WASHINGTON, March 18, 2011 — Afghanistan’s government and other societal institutions will determine the country’s long-term stability, the commander of NATO and U.S. forces there said today.
Army Gen. David H. Petraeus capped a week of congressional testimony and meetings with a question-and-answer session at the Newseum here focusing on Afghanistan’s future.
There’s only one way to achieve the core objective of eliminating terrorist sanctuaries in Afghanistan, Petraeus said, and that’s helping that nation develop the capability to secure and govern itself to “an adequate degree.”
“We’re not trying to turn the country into Switzerland in 10 years or less,” the general added.
NATO’s International Security Assistance Force has a comprehensive civil-military counterinsurgency campaign under way in Afghanistan to spur needed development, Petraeus said, but long-term stability must rest on an Afghan framework.
Senior ministers in the Afghan government are “by and large … very impressive,” he said, noting that most are Western-educated and technologically sophisticated by regional standards, and many are reformers.
The political structure in Afghanistan has significant constraints, Petraeus said, adding that while the nation’s constitution gives the executive branch a lot of power, President Hamid Karzai is not as all-powerful as might be thought.
“He [constantly has] to shore up his political foundation, which consists of considerations for both ethnic and sectarian dynamics in the country,” he said.
The major challenges facing the Afghan government are the human capital in the institutions themselves, and the criminal networks challenging them, the general said.
Afghanistan already was one of the world’s poorest countries before it suffered 30 years of war, Petraeus said, and “the human capital, of course, left the country.”
A number of educated Afghans have returned, he said, but “not enough to populate these large institutions, these large ministries, to the extent necessary.”
Increasing that human capital is “the key to building institutions to which we can transition very important tasks for the Afghan people,” the general said.
The second challenge to effective Afghan government, Petraeus said, is what he and Karzai call “criminal patronage networks.”
“These are individuals who are crooks,” Petraeus said. “They are breaking the law, they enjoy a degree of political protection … and they are parts of networks.” An example is the former Afghan surgeon general who is the subject of a joint Afghan-ISAF investigation, he said.
The man was found to be stealing drugs, selling them and replacing them with counterfeits, the general said.
“As this was laid out for [Karzai] … he fired him on the spot,” Petraeus said. “He then fired the chain of command of the national military hospital.” There are other, similar cases pending that will be “big tests,” he added.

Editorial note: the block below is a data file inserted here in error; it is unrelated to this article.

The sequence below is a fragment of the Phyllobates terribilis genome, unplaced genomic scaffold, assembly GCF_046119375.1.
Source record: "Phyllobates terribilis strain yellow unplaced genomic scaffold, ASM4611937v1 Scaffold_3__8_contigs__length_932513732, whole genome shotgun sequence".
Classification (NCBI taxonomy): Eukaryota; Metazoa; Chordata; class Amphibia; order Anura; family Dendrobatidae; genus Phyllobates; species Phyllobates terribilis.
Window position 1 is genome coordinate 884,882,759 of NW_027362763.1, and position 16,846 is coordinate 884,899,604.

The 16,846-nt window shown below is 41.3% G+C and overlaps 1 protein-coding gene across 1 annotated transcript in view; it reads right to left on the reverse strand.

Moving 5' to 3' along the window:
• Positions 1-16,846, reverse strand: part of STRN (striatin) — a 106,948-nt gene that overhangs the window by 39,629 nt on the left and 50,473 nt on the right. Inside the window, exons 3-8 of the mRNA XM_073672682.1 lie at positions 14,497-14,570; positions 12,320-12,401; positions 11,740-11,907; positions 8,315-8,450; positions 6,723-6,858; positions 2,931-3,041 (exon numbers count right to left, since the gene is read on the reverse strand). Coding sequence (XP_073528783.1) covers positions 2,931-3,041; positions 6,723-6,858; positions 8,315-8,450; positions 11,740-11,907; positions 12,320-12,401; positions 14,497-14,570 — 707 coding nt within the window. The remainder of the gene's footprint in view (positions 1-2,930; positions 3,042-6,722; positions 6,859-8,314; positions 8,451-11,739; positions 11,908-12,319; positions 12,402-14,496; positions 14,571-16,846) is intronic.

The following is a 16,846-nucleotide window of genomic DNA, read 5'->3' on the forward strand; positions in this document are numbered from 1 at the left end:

Afghan army and police forces also are essential to their country’s long-term self-sufficiency, the general said, and literacy, ethnic balance and “a culture of service” are on the rise among those institutions.
Military recruiting in southern districts has increased considerably, Petraeus said, partly reflecting improved security in much of that region.
“Young men can actually raise their hand, join the military, and not end up with their families killed or kidnapped or intimidated,” he said.
ISAF is past the point of simply training Afghan infantry battalions, the general said.
“This is about building branch schools and centers … [and] so called-enablers,” he explained. “It’s about building logistics, maintenance, artillery, armor, aviation -– fixed-wing and rotary-wing –- military intelligence, military police [and] transportation.”
Until Afghan forces have all of those capabilities, Petraeus said, they cannot sustain and support themselves. “That’s the focus of this year and next year,” he said.
ISAF forces are also “finally biting the bullet and doing something we probably should have done years ago … help with literacy training for [Afghan] soldiers and police,” the general said.
Now, Afghan recruits get first-grade level literacy training with their basic military or police training, and more literacy instruction as they become more senior, Petraeus said. The Afghan national military academy’s last class, he said, had four applicants for every slot.
“And by the way, they did the admissions process this year by numbers, not by names, so there could be no linkage” with tribe or other connection, the general said. The number of Afghan-run schools and markets is rising, Petraeus said, which is essential for the nation’s developing economy.
“Clearly, [Afghanistan’s government must also] begin the process of exploiting, for the Afghan people, the trillions of dollars in minerals that are in the ground in Afghanistan,” he said.
The country will need to develop “the extractive technology, human capital, value chain, transportation chain and so forth –- but that can come over time,” the general said.
The international community will economically support Afghanistan in some capacity even beyond 2014’s security transfer, Petraeus said, but “in a very different character, and certainly at lower levels, than we are providing right now.”
U.S. Department of Defense
Office of the Assistant Secretary of Defense (Public Affairs)
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